Recalling the earlier efforts of the FCC and telecommunications and utility interests to roll out “Broadband over Powerline” (BPL), the Amateur Radio community has been buzzing with questions about AT&T’s just-announced “AirGig” BPL plan to make broadband available via apparently similar technology. ARRL’s earlier anti-BPL campaign, and market forces, eventually led to the demise of the prior BPL initiative. ARRL Laboratory Manager Ed Hare, W1RFI, who spearheaded the earlier effort to quantify BPL’s threat to Amateur Radio’s HF spectrum and remains the resident expert on the subject, said this newest BPL incarnation should not pose an interference issue for radio amateurs.
“This technology uses millimeter-wave RF signals (30 GHz to 300 GHz) coupled onto the surface of power lines to transmit the signal along the line with relatively low losses,” Hare explained. “After looking at this technology, it looks nothing like the type of HF and VHF BPL that caused us so many problems years ago. The sky is not falling.”
Hare added that it is not likely that the AT&T technology will even use Amateur Radio bands, so there is little reason for concern even among those amateurs who use spectrum above 24 GHz.
According to AT&T’s September 20 announcement, the company is “deep in the experimentation phase” of the developing technology, which it says would be “easier to deploy than fiber, can run over license-free spectrum, and can deliver ultra-fast wireless connectivity to any home or handheld wireless device.” AT&T said its initial — and continuing — testing at AT&T outdoor facilities “has been positive,” and initial field trials are set to begin in 2017.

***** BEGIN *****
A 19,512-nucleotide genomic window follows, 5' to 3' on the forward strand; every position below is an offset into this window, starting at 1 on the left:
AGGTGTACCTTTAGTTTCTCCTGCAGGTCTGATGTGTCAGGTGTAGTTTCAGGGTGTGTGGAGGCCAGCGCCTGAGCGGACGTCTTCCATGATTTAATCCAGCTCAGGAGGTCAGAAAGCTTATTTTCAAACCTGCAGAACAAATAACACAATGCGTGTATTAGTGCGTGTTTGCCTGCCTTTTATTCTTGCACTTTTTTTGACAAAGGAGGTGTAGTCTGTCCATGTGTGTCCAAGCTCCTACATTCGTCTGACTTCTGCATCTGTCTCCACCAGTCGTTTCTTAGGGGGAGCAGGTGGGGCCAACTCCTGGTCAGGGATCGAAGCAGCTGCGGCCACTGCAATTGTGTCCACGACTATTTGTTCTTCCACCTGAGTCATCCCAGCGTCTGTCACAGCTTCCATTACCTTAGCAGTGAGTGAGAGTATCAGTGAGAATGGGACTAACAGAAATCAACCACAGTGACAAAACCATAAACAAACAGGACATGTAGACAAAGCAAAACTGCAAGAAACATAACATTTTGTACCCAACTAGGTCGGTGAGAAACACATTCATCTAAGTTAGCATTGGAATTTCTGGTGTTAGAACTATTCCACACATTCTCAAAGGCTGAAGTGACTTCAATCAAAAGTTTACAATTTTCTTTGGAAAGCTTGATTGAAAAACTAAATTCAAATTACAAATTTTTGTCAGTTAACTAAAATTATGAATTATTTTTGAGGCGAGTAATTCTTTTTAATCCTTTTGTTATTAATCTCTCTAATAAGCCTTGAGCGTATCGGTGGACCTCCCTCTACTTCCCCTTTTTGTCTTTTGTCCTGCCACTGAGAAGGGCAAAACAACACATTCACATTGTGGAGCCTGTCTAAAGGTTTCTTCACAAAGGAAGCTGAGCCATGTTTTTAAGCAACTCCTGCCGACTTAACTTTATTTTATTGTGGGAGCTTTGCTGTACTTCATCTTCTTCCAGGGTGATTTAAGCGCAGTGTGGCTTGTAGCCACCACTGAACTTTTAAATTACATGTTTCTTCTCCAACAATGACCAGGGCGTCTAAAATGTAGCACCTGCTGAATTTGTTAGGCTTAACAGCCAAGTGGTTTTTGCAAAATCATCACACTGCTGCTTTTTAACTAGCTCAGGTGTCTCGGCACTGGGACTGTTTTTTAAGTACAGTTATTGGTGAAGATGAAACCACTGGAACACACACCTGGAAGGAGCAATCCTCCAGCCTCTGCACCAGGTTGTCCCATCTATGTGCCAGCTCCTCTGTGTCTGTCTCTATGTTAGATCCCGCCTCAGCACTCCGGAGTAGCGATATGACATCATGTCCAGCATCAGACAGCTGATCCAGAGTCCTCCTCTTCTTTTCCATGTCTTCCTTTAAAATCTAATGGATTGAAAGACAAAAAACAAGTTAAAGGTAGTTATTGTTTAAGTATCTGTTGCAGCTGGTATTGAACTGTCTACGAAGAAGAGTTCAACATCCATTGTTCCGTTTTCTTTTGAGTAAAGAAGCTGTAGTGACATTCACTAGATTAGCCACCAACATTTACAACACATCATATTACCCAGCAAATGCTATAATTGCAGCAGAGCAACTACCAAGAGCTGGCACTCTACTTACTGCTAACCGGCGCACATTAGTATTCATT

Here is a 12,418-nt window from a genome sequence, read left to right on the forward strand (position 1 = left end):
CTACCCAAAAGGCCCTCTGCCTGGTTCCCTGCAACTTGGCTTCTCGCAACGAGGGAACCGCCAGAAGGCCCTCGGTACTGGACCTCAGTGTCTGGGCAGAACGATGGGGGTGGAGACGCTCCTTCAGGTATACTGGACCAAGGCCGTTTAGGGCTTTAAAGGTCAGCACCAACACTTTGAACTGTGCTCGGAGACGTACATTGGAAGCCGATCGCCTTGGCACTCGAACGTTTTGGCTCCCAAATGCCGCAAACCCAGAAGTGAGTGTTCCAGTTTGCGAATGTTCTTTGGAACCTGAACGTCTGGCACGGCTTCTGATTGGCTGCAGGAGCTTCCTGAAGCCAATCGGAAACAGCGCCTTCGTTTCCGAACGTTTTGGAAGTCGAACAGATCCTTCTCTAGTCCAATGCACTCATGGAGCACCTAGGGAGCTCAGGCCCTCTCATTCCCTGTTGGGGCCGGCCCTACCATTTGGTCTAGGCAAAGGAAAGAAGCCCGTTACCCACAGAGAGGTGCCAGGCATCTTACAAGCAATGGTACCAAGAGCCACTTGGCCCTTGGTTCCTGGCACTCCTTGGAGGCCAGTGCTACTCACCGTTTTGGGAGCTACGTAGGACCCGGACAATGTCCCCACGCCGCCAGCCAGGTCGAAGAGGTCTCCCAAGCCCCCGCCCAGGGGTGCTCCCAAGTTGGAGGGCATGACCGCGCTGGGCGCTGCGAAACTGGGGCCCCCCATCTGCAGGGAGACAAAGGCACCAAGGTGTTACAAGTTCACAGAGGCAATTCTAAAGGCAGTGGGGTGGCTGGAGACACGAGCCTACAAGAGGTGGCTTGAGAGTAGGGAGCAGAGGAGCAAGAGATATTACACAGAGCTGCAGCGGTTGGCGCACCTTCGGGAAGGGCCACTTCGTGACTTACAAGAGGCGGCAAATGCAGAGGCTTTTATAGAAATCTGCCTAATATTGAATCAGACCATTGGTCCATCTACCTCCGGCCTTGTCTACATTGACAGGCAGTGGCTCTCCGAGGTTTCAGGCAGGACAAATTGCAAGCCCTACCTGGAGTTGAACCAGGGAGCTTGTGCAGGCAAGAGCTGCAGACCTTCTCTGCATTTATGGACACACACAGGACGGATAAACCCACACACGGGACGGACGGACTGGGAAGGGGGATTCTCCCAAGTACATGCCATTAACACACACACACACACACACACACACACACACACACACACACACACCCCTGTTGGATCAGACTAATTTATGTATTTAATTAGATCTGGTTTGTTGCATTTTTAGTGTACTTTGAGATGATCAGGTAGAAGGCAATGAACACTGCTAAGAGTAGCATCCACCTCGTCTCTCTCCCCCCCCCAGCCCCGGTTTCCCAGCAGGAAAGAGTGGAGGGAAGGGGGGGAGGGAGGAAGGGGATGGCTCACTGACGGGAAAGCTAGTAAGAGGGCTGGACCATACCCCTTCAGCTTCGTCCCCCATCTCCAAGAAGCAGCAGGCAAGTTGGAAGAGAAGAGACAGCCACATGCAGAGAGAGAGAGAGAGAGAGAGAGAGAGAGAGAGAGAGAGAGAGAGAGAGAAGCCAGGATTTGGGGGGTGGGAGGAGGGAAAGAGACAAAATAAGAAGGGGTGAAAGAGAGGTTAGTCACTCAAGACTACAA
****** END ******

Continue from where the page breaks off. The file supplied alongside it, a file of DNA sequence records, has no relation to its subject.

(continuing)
Hare said the technique of putting RF signals onto the surface of conductors is not new. An article by Glenn Elmore, N6GN, and John Watrous, K6PZB, appeared in the May/June issue of QEX, describing the technique. In January 1953, theProceedings of the IRE featured an article by C. E. Sharp and G. Goubau, “A UHF Surface-Wave Transmission Line,” and the Radio Amateurs VHF Manual 11th edition introduced the technique to amateurs in 1968.
Hare said the League will keep an eye and ear out for interference problems, but he believes that the frequencies involved and the fact that these signals should not propagate far from the lines will pose little risk the Amateur Radio Service.
“So far, industry has not found a way to reliably put broadband signals on wires intended to carry power frequencies,” he said. “The technical difficulties of trying to use wiring not designed to carry RF signals [and] connected to all sorts of noisy loads, other conductors and even splices that are major discontinuities at these frequencies will probably prove to be quite the technical challenge. ARRL is interested in seeing all technology succeed, but its vested interest is in the interference potential of new technologies. Fortunately, in this case, there is little likelihood of interference.”